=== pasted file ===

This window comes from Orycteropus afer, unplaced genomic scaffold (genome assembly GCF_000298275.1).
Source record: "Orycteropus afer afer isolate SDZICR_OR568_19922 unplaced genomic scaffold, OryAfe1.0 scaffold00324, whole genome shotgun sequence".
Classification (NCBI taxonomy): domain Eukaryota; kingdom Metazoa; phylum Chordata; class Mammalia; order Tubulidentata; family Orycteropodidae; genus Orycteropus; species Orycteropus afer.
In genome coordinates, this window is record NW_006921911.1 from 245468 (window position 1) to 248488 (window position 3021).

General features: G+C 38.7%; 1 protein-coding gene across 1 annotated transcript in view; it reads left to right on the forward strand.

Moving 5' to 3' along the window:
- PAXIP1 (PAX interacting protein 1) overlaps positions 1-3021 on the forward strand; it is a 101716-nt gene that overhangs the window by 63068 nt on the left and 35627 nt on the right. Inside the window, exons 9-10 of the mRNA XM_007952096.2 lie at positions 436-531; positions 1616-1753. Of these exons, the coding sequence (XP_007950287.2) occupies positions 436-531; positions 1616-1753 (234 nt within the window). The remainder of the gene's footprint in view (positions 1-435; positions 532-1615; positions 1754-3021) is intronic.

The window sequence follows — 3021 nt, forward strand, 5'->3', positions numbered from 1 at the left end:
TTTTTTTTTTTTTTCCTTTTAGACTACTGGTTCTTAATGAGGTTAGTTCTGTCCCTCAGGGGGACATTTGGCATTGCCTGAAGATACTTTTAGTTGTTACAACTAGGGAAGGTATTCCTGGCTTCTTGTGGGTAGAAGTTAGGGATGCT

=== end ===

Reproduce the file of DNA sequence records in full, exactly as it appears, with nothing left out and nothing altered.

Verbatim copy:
This window comes from Orycteropus afer, unplaced genomic scaffold (genome assembly GCF_000298275.1).
Source record: "Orycteropus afer afer isolate SDZICR_OR568_19922 unplaced genomic scaffold, OryAfe1.0 scaffold00324, whole genome shotgun sequence".
Classification (NCBI taxonomy): domain Eukaryota; kingdom Metazoa; phylum Chordata; class Mammalia; order Tubulidentata; family Orycteropodidae; genus Orycteropus; species Orycteropus afer.
In genome coordinates, this window is record NW_006921911.1 from 245468 (window position 1) to 248488 (window position 3021).

General features: G+C 38.7%; 1 protein-coding gene across 1 annotated transcript in view; it reads left to right on the forward strand.

Moving 5' to 3' along the window:
- PAXIP1 (PAX interacting protein 1) overlaps positions 1-3021 on the forward strand; it is a 101716-nt gene that overhangs the window by 63068 nt on the left and 35627 nt on the right. Inside the window, exons 9-10 of the mRNA XM_007952096.2 lie at positions 436-531; positions 1616-1753. Of these exons, the coding sequence (XP_007950287.2) occupies positions 436-531; positions 1616-1753 (234 nt within the window). The remainder of the gene's footprint in view (positions 1-435; positions 532-1615; positions 1754-3021) is intronic.

The window sequence follows — 3021 nt, forward strand, 5'->3', positions numbered from 1 at the left end:
TTTTTTTTTTTTTTCCTTTTAGACTACTGGTTCTTAATGAGGTTAGTTCTGTCCCTCAGGGGGACATTTGGCATTGCCTGAAGATACTTTTAGTTGTTACAACTAGGGAAGGTATTCCTGGCTTCTTGTGGGTAGAAGTTAGGGATGCT